Being able to change the debounce timing to drag-click was especially useful for sandbox RPGs and survival games where I had to do a lot of building—the debounce timing being the time it takes for your mouse to register a second click after a first one. Dropping the debounce down from 10 to 2 milliseconds, for example, allowed me to significantly increase my clicks per second and build bridges in Minecraft at a fraction of the time it would normally take me.
Dominic Bayley / IDG
All in all, Swarm has a lot to offer both casual and competitive gamers, but the list of games in its Macros manager is a tad out of date in comparison to some competitors’ apps. Wading through complex menus also adds extra time to what should be simple settings changes—something that could be fixed with an app rejig.
To its credit, though, Roccat is continually adding new functionality to Swarm for its devices—including for the XP, even though the mouse has been out for a while now. This year, for example, recent additions include “Mute microphone” as a standard function within the button assignment and a new photon effect for the XP’s RGB. You can also add macros to the XP’s scroll-wheel function—which you couldn’t do before.
It’s worth noting too that the Kone XP is also one of only a few gaming mice that support Nvidia Reflex Analyzer, which is a performance-orientated tool for competitive gamers in some Nvidia G-Sync displays. Reflex allows players to analyze click-to-display latency across their mouse, PC, and display, and tweak settings if they are not up to speed.
For example, the Reflex Analyzer can detect clicks coming from your mouse and measure the time for the pixels in your gun’s muzzle flash to change on screen, thereby providing you with a more complete picture of your mouse’s overall performance. It’s a nice little compatibility tool that will undoubtedly score the XP big points with the serious tinkerers among us.
Roccat Kone XP: Performance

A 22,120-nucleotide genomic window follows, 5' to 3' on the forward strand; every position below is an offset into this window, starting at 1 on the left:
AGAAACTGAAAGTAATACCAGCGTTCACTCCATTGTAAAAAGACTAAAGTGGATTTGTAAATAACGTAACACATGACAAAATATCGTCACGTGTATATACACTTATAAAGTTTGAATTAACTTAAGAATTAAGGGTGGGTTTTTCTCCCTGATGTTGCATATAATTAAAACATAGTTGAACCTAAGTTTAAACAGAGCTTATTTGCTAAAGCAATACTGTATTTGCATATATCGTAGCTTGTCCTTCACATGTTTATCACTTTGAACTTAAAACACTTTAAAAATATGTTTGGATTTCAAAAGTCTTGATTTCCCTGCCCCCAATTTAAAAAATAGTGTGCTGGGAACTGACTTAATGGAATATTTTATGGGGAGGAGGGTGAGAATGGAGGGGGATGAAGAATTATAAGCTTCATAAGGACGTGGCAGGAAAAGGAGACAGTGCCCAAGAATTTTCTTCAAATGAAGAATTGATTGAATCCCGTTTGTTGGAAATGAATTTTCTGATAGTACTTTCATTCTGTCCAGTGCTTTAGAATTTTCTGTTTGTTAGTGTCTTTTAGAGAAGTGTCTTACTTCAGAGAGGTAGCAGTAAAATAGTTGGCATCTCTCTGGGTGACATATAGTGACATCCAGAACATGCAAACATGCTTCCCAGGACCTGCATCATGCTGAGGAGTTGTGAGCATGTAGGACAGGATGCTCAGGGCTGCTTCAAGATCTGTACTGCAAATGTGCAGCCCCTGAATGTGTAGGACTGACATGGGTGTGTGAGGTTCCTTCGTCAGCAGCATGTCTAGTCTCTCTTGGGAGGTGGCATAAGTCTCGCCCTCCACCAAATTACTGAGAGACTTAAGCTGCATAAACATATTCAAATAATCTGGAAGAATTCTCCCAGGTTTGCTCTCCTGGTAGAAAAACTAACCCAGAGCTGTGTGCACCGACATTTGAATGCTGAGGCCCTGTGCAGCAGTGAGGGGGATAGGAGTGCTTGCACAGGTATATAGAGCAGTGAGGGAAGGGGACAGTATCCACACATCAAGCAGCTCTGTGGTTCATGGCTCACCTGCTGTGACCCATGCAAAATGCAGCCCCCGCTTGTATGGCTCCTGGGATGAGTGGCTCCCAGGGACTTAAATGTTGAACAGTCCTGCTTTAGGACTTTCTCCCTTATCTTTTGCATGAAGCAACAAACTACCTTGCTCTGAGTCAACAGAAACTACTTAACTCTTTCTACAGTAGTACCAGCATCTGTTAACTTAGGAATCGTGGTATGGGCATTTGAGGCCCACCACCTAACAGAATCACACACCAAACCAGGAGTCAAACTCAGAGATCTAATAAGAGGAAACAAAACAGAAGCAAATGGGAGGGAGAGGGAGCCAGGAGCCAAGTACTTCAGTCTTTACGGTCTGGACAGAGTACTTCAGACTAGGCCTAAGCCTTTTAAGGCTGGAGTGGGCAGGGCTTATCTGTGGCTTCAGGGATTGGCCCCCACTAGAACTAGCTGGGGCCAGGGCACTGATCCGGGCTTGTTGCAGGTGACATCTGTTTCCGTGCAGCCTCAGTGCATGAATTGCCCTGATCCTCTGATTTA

The Kone XP’s 19,000 DPI Owl-Eye Optical sensor is based on the PixArt PMW3370, which tracks movement at 400 inches per second and has an acceleration of 50g. It also sports a polling rate of up to 1000ms, which is standard in most high-performance gaming mice these days.
The PMW3370 has a reputation for being a flawless, low-latency sensor and having a relatively low lift-off distance—in other words, it’s ideal for keeping up with the kind of fast-paced action you get in AAA-grade RPGs and MMOs. Unsurprisingly, the Kone XP’s Owl-Eye version performed similarly well, tracking smoothly and with a low latency in both of my play test games: Elden Ring and Cyberpunk 2077.
Two extra things stood out in the performance stakes. One is that in comparison to some mice, the sensor’s accuracy remained consistent for aiming at higher DPI settings, where I often see it drop down considerably.
The second is the high responsiveness of the XP’s scroll wheel. I count myself lucky these days when I get a scroll wheel that feels sturdy but also responds in a heartbeat, and not ike it’s spinning in jelly for half a second before anything happens. The XP’s 4D wheel is just ideal, feeling secure and wobble free, and more importantly, responding in a snap.
Swarm support for the scroll wheel is also very decent, letting you tweak the horizontal tilt and vertical scroll speeds. If you play games that rely heavily on a lean function, like Rainbow Six Siege, Far Cry 6, or Escape from Tarkov, optimizing these parameters can give you a big tactical advantage.
Praise should also be heaped on the XP’s buttons that use Titan Optical switches, which felt very fast and clicky in my testing. Roccat says the switches actuate in 0.2ms—faster than mechanical switches. They’re also rated for 70 million clicks, which is reassuring if, like me, you like getting as much wear out of them as possible.
I also liked how the two main clicks made noticeably different sounds, the left sounding a lot higher pitched than the right. This gave me a slight tactical advantage in Gloria Victis, where striking with the left and blocking with the right is a precision art that requires your senses to be working overtime.
Dominic Bayley / IDG
Considering how good it feels, I would be remiss not to also mention the XP’s movement, which was smooth on just about every surface. That’s largely thanks to the ergonomic shape that fills up your hand, providing precise control from way back at your wrist. But it’s also thanks to the silky-smooth PTFE feet on the XP’s underside that are heat-treated to provide just a tad more glide than you’ll find in some gaming mice.
The Roccat Kone XP might look like the predecessor Roccat Kone AIMO Remastered, but its more-powerful sensor and faster optical switches raise performance levels to new heights. With 15 buttons— programmable to 29 commands—the XP also has more customization options than MMO, RPG, or RTS gamers could ever need.
While the XP’s dazzling RGB lighting is undoubtedly polarizing for gamers, it’s nonetheless a sight to behold and one that RGB fans will definitely want to experience.